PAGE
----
Corey the Human Hanger
This week Melinda and I are visiting Melinda's parents, on a trip bookended by weddings (in Pasadena and Princeton). I spent much of today shopping at Woodbury Commons
in NY with Melinda, her mom, and her mom's friend Ino. Although Melinda doesn't like shopping I sort of do (in fact, I like buying, not shopping per se, but that includes buying new clothes) so we all made the day of it. Melinda got a new dress (for the upcoming wedding), a wallet, and shoes (wedding and otherwise); I bought jeans, chinos, two dress shirts (to match the new dress), and shoe polish for my aging Eccos (the model of which is no longer in production, apparently); Melinda's mom and Ino each bought a few articles but spent an unimaginable amount of time (probably 2 hours -- I have a poor imagination) in the same store (Chico's). Everyone seemed to be happy in the end, event Melinda, although here happy really just means amusingly less grumpy than she'd have been after a shopping trip otherwise.
The women on this trip felt that Melinda's new dress really needs a shawl or petticoat or some other weird little bit of shear fabric to wrap around Melinda's shoulders in order to complete the ensemble. We stopped at a hole in the wall in Norwalk to buy fabric so Melinda's mom could sew something together for the job. The fabric store (I think the name of it was "Fabric Store") was nestled between two forgettable businesses in a strip mall that's barely hanging on, but the store has no fewer than 10,000 bolts of fabric. We didn't see what we wanted upstairs (the cutting table is buried in rolls of fabric 8 layers deep) so we were invited to the basement -- where most of the seemingly thousands of bolts are stored. It was kind of like being in the glass supply store -- any color, any material, any cost, could be yours. We found about five different off-purples that ought to work but we headed upstairs and into the light to see them against the dress. This is where my talents really came to shine: I held the dress and kept my mouth shut. This worked pretty well for a long time but eventually the woman helping us (and co-owner) asked me for my opinion. I gave one that agreed with hers: that the lighter, contrasting pastel purple was more suitable for this task than black. And, really, it was; the black looked too much like a funeral veil. Okay, fabric selected, back to the car with the dress and we're done.
No, not that easy. First off, there's the matter of thread(!) that needs to be selected, and matched to the dress and the chiffon or whatever they were going to buy. So, fetch the dress and hold it. Then, something about wanting beads on the ends of the little mini-coat, so there's a selection of beads. We reach an impasse at some point looking for 10mm beads but I happen to spot some nice silver and pink bi-color beads that meet Melinda's mom's approval. I'm now twice on the hook for any failings of this project should it come to that: I said "not black" and chose the beads. Melinda says I can put the dress back but I don't believe her - and again I'm right: need to select thread for the tailoring in of this dress project. Now we're done with color matching. We can't leave before we get a few more needles (sewing machine and beading) but finally are done.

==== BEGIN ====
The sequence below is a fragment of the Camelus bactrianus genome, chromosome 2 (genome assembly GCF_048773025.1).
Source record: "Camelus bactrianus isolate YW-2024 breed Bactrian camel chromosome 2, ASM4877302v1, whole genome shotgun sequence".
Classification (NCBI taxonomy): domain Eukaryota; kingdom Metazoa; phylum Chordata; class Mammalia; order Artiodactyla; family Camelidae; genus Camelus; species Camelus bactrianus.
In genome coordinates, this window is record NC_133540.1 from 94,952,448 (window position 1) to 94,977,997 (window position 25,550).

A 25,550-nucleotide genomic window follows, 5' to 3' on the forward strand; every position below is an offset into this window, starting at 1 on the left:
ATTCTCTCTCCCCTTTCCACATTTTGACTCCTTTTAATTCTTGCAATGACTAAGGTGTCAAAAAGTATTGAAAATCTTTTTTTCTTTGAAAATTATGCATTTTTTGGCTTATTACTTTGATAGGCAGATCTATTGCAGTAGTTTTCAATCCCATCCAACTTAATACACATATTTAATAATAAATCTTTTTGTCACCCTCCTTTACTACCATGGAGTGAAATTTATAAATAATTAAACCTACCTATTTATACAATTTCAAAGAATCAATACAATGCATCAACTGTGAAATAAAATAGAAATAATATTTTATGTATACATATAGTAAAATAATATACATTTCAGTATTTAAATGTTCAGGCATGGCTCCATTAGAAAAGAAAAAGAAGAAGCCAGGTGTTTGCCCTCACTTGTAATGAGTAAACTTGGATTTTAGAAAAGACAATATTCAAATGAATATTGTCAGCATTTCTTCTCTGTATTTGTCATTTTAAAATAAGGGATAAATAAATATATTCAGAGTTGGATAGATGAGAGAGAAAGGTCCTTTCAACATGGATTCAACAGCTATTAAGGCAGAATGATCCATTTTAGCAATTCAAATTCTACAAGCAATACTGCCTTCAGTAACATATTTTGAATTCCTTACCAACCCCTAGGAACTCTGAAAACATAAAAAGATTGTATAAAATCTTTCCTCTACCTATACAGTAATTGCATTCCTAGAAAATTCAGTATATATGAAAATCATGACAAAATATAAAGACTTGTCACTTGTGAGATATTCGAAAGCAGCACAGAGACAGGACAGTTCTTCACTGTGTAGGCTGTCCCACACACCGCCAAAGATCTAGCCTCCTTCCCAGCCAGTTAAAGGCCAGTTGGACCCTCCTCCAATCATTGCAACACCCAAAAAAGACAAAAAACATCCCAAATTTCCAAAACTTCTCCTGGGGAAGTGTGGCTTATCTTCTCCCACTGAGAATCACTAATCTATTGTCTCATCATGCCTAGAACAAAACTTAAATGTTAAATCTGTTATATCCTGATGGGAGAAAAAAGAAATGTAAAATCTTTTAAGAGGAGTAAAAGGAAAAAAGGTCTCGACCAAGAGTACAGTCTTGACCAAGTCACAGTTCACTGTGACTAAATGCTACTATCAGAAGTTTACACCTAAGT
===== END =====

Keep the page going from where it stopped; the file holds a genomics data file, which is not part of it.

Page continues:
A fabric store for these women really is what an independent hardware store (not a Loew's or a Home Depot) is for building-oriented people (stereotypically, men). Melinda's mom would describe what she was going to make, the owner suggested how to do it and give some tips, using terms that I don't understand (do a what's-it stitch around the edge and wrap it around the something-or-other and voila you're done). Some materials didn't work, we were shown more materials, then some hardware (beads) that would be nice accents. Tools (needles) were needed but could be bought on site. I was reminded of my project to build open-sided cubes for Iron Puzzler earlier this year.
It wouldn't be a typical road trip with Melinda's mom without finding someone whom she knew in some unexpected place. Three doors down from Fabric Store was an oriental food store ("Oriental Food Store") whose proprietors were ... I don't even remember - probably the parents of a child whom Melinda knew for some short period a decade ago. Anyway, we had a visit, everyone but I spoke Chinese, and Melinda and I toured the tiny food store and spotted dried foods and meats from all parts of the world (well, at least all Asian parts of the world). Despite being such a good boy during the fabric store part of the visit, as Melinda assured me I was, we skipped having a Dunkin' treat and headed home. Every minute we spent not in the right lane on the freeway was a scary one but, technically, 55 mph *is* the speed limit, and going at or just below the speed limit ought to be safe. Just no one else is apparently a safe driver.
Tonight also: dinner at Hope Pizza (tasty!), watched Knowing
(weird, sort of lame, and not recommended), ate cheesecake dinner (also tasty!), and listened to and watched a thunderstorm roll over the house. It's around 80F in the bedroom tonight (ugh) but it's about time for bed.
Tomorrow: New York City.